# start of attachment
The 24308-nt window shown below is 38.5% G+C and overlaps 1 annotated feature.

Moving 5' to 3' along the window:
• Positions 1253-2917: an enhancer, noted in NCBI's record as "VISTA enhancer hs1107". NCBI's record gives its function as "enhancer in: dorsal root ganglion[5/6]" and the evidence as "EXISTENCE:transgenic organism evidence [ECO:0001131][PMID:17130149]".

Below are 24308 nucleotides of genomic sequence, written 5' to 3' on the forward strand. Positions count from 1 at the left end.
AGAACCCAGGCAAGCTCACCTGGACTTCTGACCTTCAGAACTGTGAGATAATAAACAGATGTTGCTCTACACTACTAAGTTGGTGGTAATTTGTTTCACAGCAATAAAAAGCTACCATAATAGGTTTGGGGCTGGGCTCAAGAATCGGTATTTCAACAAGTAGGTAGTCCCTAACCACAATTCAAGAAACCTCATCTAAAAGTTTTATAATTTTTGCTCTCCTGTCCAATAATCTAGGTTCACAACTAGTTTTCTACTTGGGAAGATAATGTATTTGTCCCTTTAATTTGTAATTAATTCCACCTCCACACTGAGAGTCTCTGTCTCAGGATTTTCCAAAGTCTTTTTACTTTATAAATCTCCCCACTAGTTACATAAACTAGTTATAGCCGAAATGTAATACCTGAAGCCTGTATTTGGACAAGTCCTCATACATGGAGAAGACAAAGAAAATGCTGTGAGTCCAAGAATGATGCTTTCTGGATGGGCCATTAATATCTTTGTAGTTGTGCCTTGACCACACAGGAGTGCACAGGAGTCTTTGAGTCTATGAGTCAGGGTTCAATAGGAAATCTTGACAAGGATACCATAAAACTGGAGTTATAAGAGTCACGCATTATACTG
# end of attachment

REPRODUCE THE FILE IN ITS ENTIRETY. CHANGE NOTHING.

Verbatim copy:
The 24308-nt window shown below is 38.5% G+C and overlaps 1 annotated feature.

Moving 5' to 3' along the window:
• Positions 1253-2917: an enhancer, noted in NCBI's record as "VISTA enhancer hs1107". NCBI's record gives its function as "enhancer in: dorsal root ganglion[5/6]" and the evidence as "EXISTENCE:transgenic organism evidence [ECO:0001131][PMID:17130149]".

Below are 24308 nucleotides of genomic sequence, written 5' to 3' on the forward strand. Positions count from 1 at the left end.
AGAACCCAGGCAAGCTCACCTGGACTTCTGACCTTCAGAACTGTGAGATAATAAACAGATGTTGCTCTACACTACTAAGTTGGTGGTAATTTGTTTCACAGCAATAAAAAGCTACCATAATAGGTTTGGGGCTGGGCTCAAGAATCGGTATTTCAACAAGTAGGTAGTCCCTAACCACAATTCAAGAAACCTCATCTAAAAGTTTTATAATTTTTGCTCTCCTGTCCAATAATCTAGGTTCACAACTAGTTTTCTACTTGGGAAGATAATGTATTTGTCCCTTTAATTTGTAATTAATTCCACCTCCACACTGAGAGTCTCTGTCTCAGGATTTTCCAAAGTCTTTTTACTTTATAAATCTCCCCACTAGTTACATAAACTAGTTATAGCCGAAATGTAATACCTGAAGCCTGTATTTGGACAAGTCCTCATACATGGAGAAGACAAAGAAAATGCTGTGAGTCCAAGAATGATGCTTTCTGGATGGGCCATTAATATCTTTGTAGTTGTGCCTTGACCACACAGGAGTGCACAGGAGTCTTTGAGTCTATGAGTCAGGGTTCAATAGGAAATCTTGACAAGGATACCATAAAACTGGAGTTATAAGAGTCACGCATTATACTG